red stripes and blue stars

I was at Old Navy today. We had gone to return a few things and look for a special outfit for Lydia’s homecoming. I was thinking something “American” – she will fly on a Chinese passport but will become a U.S. citizen the moment our plane touches down on American soil. Certainly something to celebrate, and I figured since 4th of July was coming up it wouldn’t be hard to find something cute.

What was supposed to be a quick trip in and out of the store turned into a battle of anxiety and suddenly I found myself overwhelmed at the reality of what we are about to face. Yes, we have prayed and hoped for it for so long, but now it is here and the challenges and questions are looming over me. Lydia is Chinese, will look Chinese, will speak Chinese – how can I put an American outfit on her? How do I honor her heritage? Her birthparents remain in China; do I ignore that and turn her into an all-American girl? Her history is on the other side of the world – those who gave her life are still living in a country vastly different than our own. Am I allowed to take her away? Is it okay that I will be responsible for creating an enormous chasm between who she is now and who she will be in 5 years? Okay that she will lose, in a very short amount of time, much of who she is at this moment? And she will never get it back? As much as I am excited for us, I think I am grieving the loss that she is about to have - wondering how I reconcile my part in her grief. She will never meet her birthparents, never know where she was born and when exactly, never know if she has big brother. She will never know why. I realize that all this would be true if she was not to be our daughter, but the idea that I am intimately involved in her loss and grief is a bit haunting.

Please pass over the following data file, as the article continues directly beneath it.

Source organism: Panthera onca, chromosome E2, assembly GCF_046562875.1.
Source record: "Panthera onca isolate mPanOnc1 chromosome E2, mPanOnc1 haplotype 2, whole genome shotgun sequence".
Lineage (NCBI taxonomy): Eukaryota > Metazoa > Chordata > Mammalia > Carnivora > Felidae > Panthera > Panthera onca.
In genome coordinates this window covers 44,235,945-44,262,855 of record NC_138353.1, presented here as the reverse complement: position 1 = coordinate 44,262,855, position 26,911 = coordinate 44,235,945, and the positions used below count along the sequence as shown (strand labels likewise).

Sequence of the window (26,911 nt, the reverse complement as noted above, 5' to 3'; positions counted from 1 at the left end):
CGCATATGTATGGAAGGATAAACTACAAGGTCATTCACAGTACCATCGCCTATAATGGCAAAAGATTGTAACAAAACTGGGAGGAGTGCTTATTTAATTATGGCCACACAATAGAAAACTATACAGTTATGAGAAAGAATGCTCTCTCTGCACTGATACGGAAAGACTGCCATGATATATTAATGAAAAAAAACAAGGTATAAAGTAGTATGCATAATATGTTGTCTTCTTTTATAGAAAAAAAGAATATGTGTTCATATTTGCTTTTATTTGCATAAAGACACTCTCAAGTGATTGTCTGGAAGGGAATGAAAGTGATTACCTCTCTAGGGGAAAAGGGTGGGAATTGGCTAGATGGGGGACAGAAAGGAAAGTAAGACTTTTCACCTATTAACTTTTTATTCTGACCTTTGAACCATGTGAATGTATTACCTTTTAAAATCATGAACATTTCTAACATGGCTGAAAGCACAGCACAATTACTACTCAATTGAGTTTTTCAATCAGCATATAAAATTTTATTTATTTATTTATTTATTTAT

There is a pit in my stomach pretty much at all times these days. The scope of the next few weeks is overwhelming. In just over 2 weeks we will be handed a child and she will be ours to love and care for as long as we live. We have never met her, touched her, or said anything to her. She may or may not have ever seen our picture. We will not speak the same language, eat the same food, or live life the same way. In a matter of minutes, her caretakers will leave us and there we will be looking at her face, her looking at us, and all three of us wondering what in the world is going on. We will no longer be the family we once were nor will she be the little girl she has been for the past 2 ½ years. We will change drastically in the next few months and all of us will look at life far different than we did before.

Our tickets are bought – we depart Norfolk at 9:08 a.m. on June 26 as a family of five. And we will arrive home at 7:02 p.m. on July 11 as a family of six. Thirteen days from now our journey of 3 years will be over. Or will it just be beginning. The excitement is too much to describe, the anxiety almost too much to bear. But in this mixed bag of emotions that is my reality right now, I cling to the truth that God has undeniably led us on this journey and this little girl, Li Ji Shan, was created to be ours. She was ordained from the beginning of time to be our daughter and our sister. And we can’t wait to tell her. We can’t wait to be able to love her, embrace her, hold her close and whisper in her ear “You are mine.” Okay, she will have no idea what we are saying… but I think she will get it. And I guess we will have to see about that little blue dress with stars on it.